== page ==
Breeding alone cannot guarantee what a dog will turn out like. Common phrases like "German Shepherds train themselves" and "Labradors are not aggressive" are simply incorrect. The environment the dog lives in and, the main influences (or lack of) on the dog are the major bearing on how it's personality is shaped. Selective breeding encourages certain physical traits and behaviours in dogs but these behaviours, although more readily learned, still need to be nurtured and encouraged to reach their full potential. So a German Shepherd with no training or boundaries will most likely become a menace both inside and outside of the home, a Labrador has teeth like any other dog and can become aggressive if brought up incorrectly. Breed type can only be used as a guide as to how a dog may behave, the variations between individuals within a breed are too wide to predict a single dog's personality. Of course this also means any dog can become well behaved and a fantastic companion. So take every dog as you meet it, no preconceptions or expectations and simply take the dog as a dog and progress from there.
The cross breed is a much more natural specimen then that of the pedigree. The cross bred dog is generally much healthier and have a much more even temperament. This is due to it's varied genetic make up the predetermined traits of the parent dogs are much less prevalent. At the end of day, the difference between a cross breed and a pedigree is; the pedigree conforms to an aesthetic model, decided by very few humans, for the visual pleasure of very few humans. The cross breed is determined much closer to how nature intended the dog to be.
Older dogs are often overlooked in the rescue centre simply due to their age. Dogs now-a-days are living longer as their general quality of life and the care available improves. Dogs living beyond 15 years are becoming increasingly common. So adopting a 9 year old dog, for instance, could provide a family with a loving loyal companion for many years. Older dogs are typically much less demanding when it comes to exercise and stimulation. They are also much more likely to relax during the day happily snoozing between walks. I often advise first time dog owners to look at older dogs as they are a simpler way to gain experience owning and caring for a dog. Obviously their health needs closer attention than younger dogs but on the other hand they are less likely to pick up injuries or illness through over excitement and constant exploring.
It is also important to forget the myth the old dogs can't learn and are stuck in their ways as this is, of course, nonsense. With positive fun guidance, from somebody they love and trust, dogs will learn at any age!
The Mutt (mixed breed);
"If you don't know whether to get a retriever, a shepherd, a setter or a sight hound then choose them all; adopt a mutt!"
The Mutt; a mutt, or mongrel, or mixed breed is simply a dog with no known purebred ancestors and not the result of intentional breeding by humans.
I find it frustrating the term Mutt has become derogatory, implying the dog is substandard, especially as it is continually perpetuated despite all the evidence to the contrary being constant and blatant! When nature decides (stray dogs, feral dogs, wild canines living and breeding without human influence) breeds, as we recognise them, disappear in usually the first couple of generations. It is the Mutt who endures and survives. The Mutt, with it’s varied genes gained from other dogs who live in that local environment is how nature, not humans, ensures the best examples of the species survive and thrive.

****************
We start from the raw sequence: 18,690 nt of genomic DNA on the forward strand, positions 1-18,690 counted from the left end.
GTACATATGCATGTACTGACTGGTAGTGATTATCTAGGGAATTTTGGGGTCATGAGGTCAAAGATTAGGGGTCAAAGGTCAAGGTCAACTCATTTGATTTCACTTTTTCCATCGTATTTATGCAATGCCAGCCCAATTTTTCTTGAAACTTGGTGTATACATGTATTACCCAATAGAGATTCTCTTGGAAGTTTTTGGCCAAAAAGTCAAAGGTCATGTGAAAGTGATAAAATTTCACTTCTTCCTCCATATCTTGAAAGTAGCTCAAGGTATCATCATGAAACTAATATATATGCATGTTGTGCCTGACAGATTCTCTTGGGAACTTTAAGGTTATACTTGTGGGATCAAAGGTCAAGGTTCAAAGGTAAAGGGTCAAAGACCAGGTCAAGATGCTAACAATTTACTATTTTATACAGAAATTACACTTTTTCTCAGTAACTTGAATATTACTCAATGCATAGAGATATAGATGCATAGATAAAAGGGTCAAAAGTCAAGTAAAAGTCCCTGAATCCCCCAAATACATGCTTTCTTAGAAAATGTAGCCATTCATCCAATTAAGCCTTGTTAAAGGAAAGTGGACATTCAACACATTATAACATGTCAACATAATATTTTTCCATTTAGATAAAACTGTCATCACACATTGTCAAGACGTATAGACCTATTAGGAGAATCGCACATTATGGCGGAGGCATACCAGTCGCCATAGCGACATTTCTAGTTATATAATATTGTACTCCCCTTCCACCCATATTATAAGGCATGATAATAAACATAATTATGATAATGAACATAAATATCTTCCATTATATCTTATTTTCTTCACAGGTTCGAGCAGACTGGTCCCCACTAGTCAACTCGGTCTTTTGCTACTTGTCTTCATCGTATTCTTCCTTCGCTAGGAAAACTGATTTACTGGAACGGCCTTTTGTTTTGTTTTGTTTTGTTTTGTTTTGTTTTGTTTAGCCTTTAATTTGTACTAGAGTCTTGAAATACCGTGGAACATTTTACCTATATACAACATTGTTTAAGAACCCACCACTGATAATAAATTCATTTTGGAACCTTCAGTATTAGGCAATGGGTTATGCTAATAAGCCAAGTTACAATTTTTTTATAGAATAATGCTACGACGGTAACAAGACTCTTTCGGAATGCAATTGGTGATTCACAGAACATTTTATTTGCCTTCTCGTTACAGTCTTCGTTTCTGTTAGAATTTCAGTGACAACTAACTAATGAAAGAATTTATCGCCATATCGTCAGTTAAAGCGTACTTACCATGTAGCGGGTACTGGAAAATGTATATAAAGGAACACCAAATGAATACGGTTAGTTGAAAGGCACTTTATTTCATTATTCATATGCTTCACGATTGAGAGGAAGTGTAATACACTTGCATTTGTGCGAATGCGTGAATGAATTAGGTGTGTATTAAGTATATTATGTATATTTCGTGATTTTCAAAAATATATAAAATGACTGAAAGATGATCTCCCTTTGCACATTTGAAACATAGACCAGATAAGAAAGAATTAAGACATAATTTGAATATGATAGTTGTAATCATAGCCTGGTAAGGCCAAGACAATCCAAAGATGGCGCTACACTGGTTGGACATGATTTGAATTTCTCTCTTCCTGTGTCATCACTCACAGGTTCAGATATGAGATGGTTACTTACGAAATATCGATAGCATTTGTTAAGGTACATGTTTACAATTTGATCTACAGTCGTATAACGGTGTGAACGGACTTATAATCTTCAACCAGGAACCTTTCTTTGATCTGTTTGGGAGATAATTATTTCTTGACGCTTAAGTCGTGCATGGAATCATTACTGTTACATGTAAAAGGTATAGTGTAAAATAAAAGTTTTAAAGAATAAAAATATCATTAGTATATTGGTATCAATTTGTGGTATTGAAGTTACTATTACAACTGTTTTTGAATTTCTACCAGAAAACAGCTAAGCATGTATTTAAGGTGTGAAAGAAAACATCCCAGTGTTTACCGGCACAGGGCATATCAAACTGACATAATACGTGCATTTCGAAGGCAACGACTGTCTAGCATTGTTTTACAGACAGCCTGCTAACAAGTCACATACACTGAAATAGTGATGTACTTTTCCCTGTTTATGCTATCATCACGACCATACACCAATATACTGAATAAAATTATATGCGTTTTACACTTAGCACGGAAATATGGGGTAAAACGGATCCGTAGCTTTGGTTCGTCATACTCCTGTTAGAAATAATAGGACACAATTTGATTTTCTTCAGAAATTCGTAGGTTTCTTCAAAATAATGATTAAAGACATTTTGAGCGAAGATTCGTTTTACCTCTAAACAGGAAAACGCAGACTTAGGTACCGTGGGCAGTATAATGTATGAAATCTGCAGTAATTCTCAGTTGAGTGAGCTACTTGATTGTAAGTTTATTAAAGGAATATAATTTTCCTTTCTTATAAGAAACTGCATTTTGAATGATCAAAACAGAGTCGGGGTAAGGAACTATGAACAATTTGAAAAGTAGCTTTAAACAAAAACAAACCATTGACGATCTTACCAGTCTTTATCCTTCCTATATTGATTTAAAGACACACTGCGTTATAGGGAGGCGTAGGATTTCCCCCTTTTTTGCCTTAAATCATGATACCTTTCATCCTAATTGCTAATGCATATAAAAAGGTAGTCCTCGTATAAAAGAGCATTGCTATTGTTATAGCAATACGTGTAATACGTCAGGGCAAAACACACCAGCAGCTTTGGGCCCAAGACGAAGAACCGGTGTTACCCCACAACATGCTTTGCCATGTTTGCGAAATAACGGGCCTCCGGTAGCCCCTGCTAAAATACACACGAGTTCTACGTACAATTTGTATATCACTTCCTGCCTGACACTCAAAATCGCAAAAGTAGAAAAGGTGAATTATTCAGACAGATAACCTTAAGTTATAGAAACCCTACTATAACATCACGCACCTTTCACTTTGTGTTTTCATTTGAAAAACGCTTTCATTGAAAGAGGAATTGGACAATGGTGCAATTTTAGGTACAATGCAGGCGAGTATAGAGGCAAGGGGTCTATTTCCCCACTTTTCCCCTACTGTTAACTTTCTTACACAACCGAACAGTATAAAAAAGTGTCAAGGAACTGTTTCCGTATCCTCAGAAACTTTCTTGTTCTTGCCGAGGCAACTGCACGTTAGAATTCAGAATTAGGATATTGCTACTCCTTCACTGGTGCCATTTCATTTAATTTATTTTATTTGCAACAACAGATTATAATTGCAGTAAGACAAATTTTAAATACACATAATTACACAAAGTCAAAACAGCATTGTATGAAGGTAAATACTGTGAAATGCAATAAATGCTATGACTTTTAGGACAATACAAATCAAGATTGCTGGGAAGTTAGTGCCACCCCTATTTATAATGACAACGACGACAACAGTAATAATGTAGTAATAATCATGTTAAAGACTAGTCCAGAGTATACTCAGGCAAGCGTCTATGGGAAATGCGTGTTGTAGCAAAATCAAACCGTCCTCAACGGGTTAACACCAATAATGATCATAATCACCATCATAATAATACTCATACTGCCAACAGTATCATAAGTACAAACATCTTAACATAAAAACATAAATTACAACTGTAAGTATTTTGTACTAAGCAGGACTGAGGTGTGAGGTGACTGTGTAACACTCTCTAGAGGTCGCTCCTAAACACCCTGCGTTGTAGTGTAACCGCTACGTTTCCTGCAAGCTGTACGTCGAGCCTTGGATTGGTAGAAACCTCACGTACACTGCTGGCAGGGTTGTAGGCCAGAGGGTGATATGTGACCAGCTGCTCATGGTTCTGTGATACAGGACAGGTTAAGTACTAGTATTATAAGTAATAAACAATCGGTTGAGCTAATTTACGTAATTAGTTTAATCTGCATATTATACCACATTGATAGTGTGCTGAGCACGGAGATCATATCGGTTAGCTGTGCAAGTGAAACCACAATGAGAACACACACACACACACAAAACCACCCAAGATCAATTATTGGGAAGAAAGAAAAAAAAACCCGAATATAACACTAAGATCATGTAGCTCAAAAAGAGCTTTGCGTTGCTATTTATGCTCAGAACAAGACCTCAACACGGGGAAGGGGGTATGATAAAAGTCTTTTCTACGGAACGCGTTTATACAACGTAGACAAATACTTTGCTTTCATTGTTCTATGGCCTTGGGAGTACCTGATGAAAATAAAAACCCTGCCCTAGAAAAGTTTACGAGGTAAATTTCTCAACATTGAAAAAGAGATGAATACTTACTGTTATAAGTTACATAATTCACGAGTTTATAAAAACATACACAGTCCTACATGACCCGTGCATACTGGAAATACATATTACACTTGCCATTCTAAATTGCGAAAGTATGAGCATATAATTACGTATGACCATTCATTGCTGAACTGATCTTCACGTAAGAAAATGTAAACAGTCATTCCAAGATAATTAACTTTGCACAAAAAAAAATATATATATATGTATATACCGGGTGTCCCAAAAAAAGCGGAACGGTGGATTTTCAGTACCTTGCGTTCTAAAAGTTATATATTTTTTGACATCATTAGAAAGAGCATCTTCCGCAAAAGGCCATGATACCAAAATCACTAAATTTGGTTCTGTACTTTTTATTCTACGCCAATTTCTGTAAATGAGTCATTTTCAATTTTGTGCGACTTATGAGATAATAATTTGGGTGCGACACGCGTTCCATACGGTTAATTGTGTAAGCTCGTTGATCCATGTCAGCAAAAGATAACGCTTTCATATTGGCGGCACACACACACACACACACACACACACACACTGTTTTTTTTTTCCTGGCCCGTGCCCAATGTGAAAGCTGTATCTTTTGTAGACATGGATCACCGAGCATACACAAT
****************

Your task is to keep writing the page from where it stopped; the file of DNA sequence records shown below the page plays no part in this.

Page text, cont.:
If you need a dog for a very specific task, find the breed traditionally most closely suited. If you are looking for a family companion then get the dog who has got the good all-round skills needed to more easily adapt to general family life, the Mutt.
Essentially, a pedigree dog came from the ‘good all-round Mutt’ who was selectively bred to perform a specific certain task or look a certain way.
Many pedigree dogs weren’t selected to be bred from because of their good nature or temperament ensuring future pups stood the best chance of being naturally socially acceptable. Instead they were bred to carry out one job or for a certain look, for instance; the value of a Pug wasn’t in how good of a companion they were, but how closely the wrinkles on their forehead resembled the Chinese symbol for Prince! Golden retrievers were for many years put down at birth as ‘yellow’ labs had no resale value because only brown or black were considered acceptable colours. There are many other examples of dogs being discarded at birth simply for not quite conforming to an aesthetic design of human desire.
An important initial aspect of selectively breeding was designed to create dogs fixated on a particular very narrow task or set of behaviours (either to assist manual labour, farm dogs, or to assist the wealthier classes’ leisure activities, like hunting). To assume they will automatically raise themselves and perform these prescribed tasks with no input from the owners will lead to disappointment. Also, to assume such dogs can only do this prescribed task is a huge injustice to the species. To ignore the type of narrow behaviour a breed was developed for may prove a mistake if the life you are going to provide for them needs a large amount of adaptation from their prescribed task. Ask anybody who bought a working breed line hunt assist dog (Spaniel, Weinarama, Pointer, Setter) and only gave it 20 minutes walking per day! Such dogs can cover 30 to 50 miles in a working day. Expecting such a dog to be satisfied with 2 miles a day is likely to rapidly end in behavioural problems.
The debate on whether Mutts are healthier than Pedigrees is still somehow ongoing despite studies such as; In 2009 researchers at the Royal Veterinary College of the University of London identified 322 inherited disorders characteristic of individual breeds. The real heart-breaking discovery was among these breed specific defects 84 were caused by conforming to the breed standard which would win it prizes in the show ring.
The bottom line on this debate can be found via a scientific risked based model; insurance companies. Insuring a Mutt or cross breed is cheaper than insuring a pedigree, you shouldn’t have to question why!
When asked what my favourite breed is, I always answer ‘Mutt’.